One of the characteristics of the Great War has been the liability of the cavalry to be employed on dismounted duties, and Sir Frank Rose was so employed when he was killed, on the 26th October, 1914, while fighting with his Regiment in the trenches, near Zandvoorde, where he is buried. These trenches were under heavy shell fire all day and the casualties were very severe, Lieutenant Turner also being killed. Sir F. Rose married Daphne, daughter of the late Captain Henry Brooks Gaskell, of Kiddington Hall, Oxfordshire, and left three children: Charles Henry, who succeeds him in the Baronetcy, born October, 1912; Amy, born May, 1911; and Helen Briar, born June, 1915.

He was a member of the Army and Navy Club, Boodle's, and the Royal Automobile Club, while his chief recreations were music and hunting.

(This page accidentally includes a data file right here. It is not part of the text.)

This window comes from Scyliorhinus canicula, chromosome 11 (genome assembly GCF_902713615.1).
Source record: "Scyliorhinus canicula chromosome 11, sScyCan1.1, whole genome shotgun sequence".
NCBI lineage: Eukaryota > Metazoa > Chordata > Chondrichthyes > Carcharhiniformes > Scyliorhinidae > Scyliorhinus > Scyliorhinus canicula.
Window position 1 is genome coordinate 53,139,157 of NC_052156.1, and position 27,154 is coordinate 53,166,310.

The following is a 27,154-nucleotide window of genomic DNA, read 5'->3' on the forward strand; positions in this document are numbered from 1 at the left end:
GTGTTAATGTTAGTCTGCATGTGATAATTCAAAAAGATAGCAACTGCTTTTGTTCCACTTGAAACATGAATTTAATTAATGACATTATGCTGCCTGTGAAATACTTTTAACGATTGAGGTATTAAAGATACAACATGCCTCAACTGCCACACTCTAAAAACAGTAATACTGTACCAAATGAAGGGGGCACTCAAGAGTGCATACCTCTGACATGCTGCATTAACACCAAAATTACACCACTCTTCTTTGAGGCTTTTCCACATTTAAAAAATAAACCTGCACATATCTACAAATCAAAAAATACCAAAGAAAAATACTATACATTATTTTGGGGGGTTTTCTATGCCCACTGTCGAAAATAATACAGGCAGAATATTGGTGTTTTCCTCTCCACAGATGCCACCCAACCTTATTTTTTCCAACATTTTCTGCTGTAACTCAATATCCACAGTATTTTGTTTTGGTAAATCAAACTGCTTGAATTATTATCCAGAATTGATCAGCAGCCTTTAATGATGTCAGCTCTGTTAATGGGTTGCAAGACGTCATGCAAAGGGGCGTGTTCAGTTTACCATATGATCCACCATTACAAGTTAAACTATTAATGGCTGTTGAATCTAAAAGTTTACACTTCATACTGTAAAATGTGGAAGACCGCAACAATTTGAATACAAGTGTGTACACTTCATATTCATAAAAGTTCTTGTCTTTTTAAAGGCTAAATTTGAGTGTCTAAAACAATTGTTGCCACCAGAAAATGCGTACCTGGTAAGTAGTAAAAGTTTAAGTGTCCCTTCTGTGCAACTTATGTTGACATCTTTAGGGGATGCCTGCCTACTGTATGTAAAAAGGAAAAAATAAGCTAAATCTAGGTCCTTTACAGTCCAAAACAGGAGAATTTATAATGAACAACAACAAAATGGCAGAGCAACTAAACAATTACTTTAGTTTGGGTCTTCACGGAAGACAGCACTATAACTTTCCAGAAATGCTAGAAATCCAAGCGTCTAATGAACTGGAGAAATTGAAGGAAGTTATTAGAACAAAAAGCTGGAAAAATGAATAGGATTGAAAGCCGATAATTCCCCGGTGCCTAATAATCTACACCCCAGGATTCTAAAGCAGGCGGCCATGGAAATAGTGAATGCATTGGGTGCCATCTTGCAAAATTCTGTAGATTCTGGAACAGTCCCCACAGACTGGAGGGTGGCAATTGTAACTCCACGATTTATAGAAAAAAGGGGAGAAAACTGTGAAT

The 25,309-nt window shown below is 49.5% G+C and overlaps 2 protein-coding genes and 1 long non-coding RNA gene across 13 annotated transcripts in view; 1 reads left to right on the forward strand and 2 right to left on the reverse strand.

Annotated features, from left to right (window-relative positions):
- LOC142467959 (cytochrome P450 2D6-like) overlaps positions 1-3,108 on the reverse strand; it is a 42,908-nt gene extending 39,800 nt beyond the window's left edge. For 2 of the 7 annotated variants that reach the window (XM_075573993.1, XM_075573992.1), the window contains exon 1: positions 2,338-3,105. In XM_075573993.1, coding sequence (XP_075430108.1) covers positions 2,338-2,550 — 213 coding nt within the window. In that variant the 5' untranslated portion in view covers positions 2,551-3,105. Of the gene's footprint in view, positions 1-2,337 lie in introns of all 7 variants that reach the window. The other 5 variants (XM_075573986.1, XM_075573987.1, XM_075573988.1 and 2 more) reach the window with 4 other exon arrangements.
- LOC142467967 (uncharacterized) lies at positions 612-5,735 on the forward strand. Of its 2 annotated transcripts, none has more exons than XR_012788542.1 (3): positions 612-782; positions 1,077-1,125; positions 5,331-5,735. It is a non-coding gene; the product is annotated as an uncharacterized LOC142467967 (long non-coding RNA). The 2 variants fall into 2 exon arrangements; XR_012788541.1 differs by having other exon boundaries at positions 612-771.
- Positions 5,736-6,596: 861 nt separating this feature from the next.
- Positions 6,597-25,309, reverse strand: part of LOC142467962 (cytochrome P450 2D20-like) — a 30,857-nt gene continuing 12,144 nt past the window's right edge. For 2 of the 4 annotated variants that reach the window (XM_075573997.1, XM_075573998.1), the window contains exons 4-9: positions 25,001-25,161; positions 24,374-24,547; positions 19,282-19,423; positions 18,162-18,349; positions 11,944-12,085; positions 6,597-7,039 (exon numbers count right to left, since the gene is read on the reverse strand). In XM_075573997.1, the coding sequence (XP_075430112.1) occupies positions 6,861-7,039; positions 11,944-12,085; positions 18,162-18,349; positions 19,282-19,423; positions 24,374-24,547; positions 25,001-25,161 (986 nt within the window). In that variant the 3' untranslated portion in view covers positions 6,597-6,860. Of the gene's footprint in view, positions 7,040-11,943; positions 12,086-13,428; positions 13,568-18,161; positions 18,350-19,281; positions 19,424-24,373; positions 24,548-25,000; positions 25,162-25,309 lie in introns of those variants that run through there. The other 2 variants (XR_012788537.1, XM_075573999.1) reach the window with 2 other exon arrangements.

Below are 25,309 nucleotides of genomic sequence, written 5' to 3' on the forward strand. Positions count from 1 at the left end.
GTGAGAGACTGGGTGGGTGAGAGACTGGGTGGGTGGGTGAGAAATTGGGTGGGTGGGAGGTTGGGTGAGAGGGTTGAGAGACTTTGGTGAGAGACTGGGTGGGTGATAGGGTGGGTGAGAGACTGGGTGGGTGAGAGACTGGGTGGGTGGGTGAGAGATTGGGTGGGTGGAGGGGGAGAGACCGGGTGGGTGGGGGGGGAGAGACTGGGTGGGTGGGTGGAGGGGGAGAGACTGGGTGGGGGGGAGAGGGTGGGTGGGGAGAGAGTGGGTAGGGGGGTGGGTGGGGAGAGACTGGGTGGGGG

Eustace Frederick

Major, 1st Battalion, East Lancashire Regiment. Killed in action 13th May 1915. Aged 44. Son of Elizabeth Rutter, of Coal House, Martock, Somerset, and the late F. T. Rutter. Served on the North West Frontier of India, and in the South African Campaign. Mentioned in Despatches (Mid). No known grave. Commemorated on YPRES (MENIN GATE) MEMORIAL, Ieper, West-Vlaanderen, Belgium. Panel 34.

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Last updated 27 October, 2022